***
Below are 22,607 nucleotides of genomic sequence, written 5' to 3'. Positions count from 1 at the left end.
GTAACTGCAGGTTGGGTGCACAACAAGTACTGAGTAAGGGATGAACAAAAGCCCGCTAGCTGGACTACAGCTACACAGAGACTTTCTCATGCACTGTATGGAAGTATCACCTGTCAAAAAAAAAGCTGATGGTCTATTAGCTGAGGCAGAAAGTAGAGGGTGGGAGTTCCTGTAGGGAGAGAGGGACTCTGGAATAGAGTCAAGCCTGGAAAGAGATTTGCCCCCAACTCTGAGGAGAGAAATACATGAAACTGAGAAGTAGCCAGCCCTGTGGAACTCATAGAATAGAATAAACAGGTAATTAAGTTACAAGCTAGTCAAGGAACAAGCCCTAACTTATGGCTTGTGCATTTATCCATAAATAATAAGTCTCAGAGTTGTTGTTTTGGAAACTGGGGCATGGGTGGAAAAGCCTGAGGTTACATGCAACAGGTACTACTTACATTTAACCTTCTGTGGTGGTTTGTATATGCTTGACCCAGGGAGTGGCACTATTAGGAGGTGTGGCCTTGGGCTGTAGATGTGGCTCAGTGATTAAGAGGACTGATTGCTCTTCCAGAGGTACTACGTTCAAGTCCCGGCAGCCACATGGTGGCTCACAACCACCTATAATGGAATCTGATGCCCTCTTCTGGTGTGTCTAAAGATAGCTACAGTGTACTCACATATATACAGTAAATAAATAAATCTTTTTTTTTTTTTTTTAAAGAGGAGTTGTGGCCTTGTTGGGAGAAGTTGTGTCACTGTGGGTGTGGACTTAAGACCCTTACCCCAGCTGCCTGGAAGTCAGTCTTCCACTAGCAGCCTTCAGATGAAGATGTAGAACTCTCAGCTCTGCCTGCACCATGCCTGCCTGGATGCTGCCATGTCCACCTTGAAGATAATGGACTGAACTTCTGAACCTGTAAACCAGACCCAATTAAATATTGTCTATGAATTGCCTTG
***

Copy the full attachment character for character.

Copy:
Below are 22,607 nucleotides of genomic sequence, written 5' to 3'. Positions count from 1 at the left end.
GTAACTGCAGGTTGGGTGCACAACAAGTACTGAGTAAGGGATGAACAAAAGCCCGCTAGCTGGACTACAGCTACACAGAGACTTTCTCATGCACTGTATGGAAGTATCACCTGTCAAAAAAAAAGCTGATGGTCTATTAGCTGAGGCAGAAAGTAGAGGGTGGGAGTTCCTGTAGGGAGAGAGGGACTCTGGAATAGAGTCAAGCCTGGAAAGAGATTTGCCCCCAACTCTGAGGAGAGAAATACATGAAACTGAGAAGTAGCCAGCCCTGTGGAACTCATAGAATAGAATAAACAGGTAATTAAGTTACAAGCTAGTCAAGGAACAAGCCCTAACTTATGGCTTGTGCATTTATCCATAAATAATAAGTCTCAGAGTTGTTGTTTTGGAAACTGGGGCATGGGTGGAAAAGCCTGAGGTTACATGCAACAGGTACTACTTACATTTAACCTTCTGTGGTGGTTTGTATATGCTTGACCCAGGGAGTGGCACTATTAGGAGGTGTGGCCTTGGGCTGTAGATGTGGCTCAGTGATTAAGAGGACTGATTGCTCTTCCAGAGGTACTACGTTCAAGTCCCGGCAGCCACATGGTGGCTCACAACCACCTATAATGGAATCTGATGCCCTCTTCTGGTGTGTCTAAAGATAGCTACAGTGTACTCACATATATACAGTAAATAAATAAATCTTTTTTTTTTTTTTTTAAAGAGGAGTTGTGGCCTTGTTGGGAGAAGTTGTGTCACTGTGGGTGTGGACTTAAGACCCTTACCCCAGCTGCCTGGAAGTCAGTCTTCCACTAGCAGCCTTCAGATGAAGATGTAGAACTCTCAGCTCTGCCTGCACCATGCCTGCCTGGATGCTGCCATGTCCACCTTGAAGATAATGGACTGAACTTCTGAACCTGTAAACCAGACCCAATTAAATATTGTCTATGAATTGCCTTG